In an unprecedented move Pope Francis told reporters on Monday that he would not judge gay men who enter the priesthood after he was asked a question during a free-wheeling and spontaneous exchange with news reporters aboard his plane as he returned to Rome after a week-long official visit to Brazil.
“If someone is gay and he searches for the Lord and has good will, who am I to judge?” Francis asked in response to a question about whether there was a gay lobby operating inside the Vatican. He joked that there has been “a lot of talk” about a gay lobby but he had “never seen it on the Vatican ID card.”
His position is in remarkable contrast to that of his predecessor, Benedict XVI, who wrote that homosexual men should not become priests. Benedict retired in March.
The 20-minute news conference aboard the chartered Alitalia Airbus A330 took place with 75 correspondents from 14 countries, who had traveled with Francis to cover his first official visit abroad since he was elected in April.
The hearts of the Brazilian people are very big. They are kind people who love to party and, who even in suffering, always find a way to do something good."
Before taking questions, 76-year-old Jorge Mario Bergoglio of Argentina acknowledged that he “was very tired” but happy with his experience in Rio de Janeiro, where his trip culminated over the weekend with the celebration of the biennial World Youth Day.
“The hearts of the Brazilian people are very big. They are kind people who love to party and, who even in suffering, always find a way to do something good. The happiness Brazilians hold is contagious.”
The pope played down the confusion over security when he arrived in Rio on July 22. Thousands swarmed his vehicle as it entered the center of the city after the driver had reportedly taken a wrong turn.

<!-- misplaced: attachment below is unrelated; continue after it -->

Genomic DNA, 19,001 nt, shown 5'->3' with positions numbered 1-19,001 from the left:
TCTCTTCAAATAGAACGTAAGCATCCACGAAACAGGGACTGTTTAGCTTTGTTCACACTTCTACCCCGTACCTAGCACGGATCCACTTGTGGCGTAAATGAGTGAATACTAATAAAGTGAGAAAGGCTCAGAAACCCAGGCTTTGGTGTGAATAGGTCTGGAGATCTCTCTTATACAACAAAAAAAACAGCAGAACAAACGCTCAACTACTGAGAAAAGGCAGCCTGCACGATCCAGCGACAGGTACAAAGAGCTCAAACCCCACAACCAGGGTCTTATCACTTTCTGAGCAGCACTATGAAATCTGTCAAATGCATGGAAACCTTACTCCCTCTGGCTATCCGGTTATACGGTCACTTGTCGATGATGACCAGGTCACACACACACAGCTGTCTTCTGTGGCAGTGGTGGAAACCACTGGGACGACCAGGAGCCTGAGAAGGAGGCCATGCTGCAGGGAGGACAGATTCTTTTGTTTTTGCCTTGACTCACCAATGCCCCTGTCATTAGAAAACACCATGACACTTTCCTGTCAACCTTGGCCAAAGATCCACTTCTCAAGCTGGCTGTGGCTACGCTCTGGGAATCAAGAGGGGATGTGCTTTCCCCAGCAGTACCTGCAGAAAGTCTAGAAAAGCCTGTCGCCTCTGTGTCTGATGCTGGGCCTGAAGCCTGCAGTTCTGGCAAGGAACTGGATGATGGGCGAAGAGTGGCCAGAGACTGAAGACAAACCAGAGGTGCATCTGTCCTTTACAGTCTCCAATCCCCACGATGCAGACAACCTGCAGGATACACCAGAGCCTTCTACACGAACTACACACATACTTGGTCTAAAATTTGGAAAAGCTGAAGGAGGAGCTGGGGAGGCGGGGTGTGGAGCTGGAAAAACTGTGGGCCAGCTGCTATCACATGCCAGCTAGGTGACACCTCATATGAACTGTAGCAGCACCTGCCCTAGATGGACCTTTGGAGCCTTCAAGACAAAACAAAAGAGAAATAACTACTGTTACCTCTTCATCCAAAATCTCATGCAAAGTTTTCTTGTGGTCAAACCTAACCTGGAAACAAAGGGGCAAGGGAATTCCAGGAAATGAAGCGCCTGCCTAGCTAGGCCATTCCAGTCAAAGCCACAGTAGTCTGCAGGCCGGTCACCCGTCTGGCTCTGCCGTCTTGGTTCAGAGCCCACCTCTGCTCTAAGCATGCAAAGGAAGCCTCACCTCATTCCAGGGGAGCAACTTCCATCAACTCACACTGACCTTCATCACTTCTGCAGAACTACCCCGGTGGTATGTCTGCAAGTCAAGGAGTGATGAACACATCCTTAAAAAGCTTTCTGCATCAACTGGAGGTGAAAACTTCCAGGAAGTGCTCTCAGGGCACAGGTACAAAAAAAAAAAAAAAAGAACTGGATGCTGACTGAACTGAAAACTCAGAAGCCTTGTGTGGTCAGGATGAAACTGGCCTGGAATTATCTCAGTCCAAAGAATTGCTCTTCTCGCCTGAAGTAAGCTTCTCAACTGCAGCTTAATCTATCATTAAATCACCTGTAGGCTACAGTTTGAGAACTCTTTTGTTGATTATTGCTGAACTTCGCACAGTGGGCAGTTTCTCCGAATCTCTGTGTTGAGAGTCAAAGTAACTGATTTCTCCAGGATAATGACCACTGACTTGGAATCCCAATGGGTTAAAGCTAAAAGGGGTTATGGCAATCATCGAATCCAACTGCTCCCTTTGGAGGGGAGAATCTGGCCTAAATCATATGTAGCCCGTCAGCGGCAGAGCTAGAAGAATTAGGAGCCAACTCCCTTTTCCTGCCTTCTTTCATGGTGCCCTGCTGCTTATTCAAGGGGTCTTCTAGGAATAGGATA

“There has been a lot of talk here and there about security. But there was not one incident; everything was spontaneous. I am thankful I didn’t have a lot of security around me because I was able to get close to the people, hug them and greet them, without any armored car.”
The pope opted for a small Fiat Idea with a reduced number of bodyguards to escort him as he made his way to the governor’s palace, instead of the armored Popemobile employed by his predecessors. The following are excerpts from his news conference.
Question. In these four pontifical months, you have created various commissions to reform the Vatican Curia. What types of reforms do you have in mind? Do you have any plans to abolish the Vatican Bank?
I don’t know how the [Vatican Bank] will end up. Some say that it is better if it remains as a bank; others want it to become a charity fund, while there are still others who want it closed."
Answer. Everything is based on two fronts. First of all, I am reforming everything that the cardinals said needed reform during the general congregations [meetings before preparing for a conclave]. I remember they were asking for a lot of things, and thinking it was going to be a task for someone else to undertake. The second front is opportunity. I planned on undertaking the economic part next year because it was not the most important thing we need to work on. However, that schedule has changed due to the circumstances that you all know about [the Vatican Bank scandal], and that are topics of public discussion that must be confronted. I don’t know how the [Vatican Bank] will end up. Some say that it is better if it remains as a bank; others want it to become a charity fund, while there are still others who want it closed. I hear so many opinions. I don’t know; I am putting my trust in those who are working on this. In any case, whether it remains a bank, or becomes a fund or whatever, there must be transparency and honesty.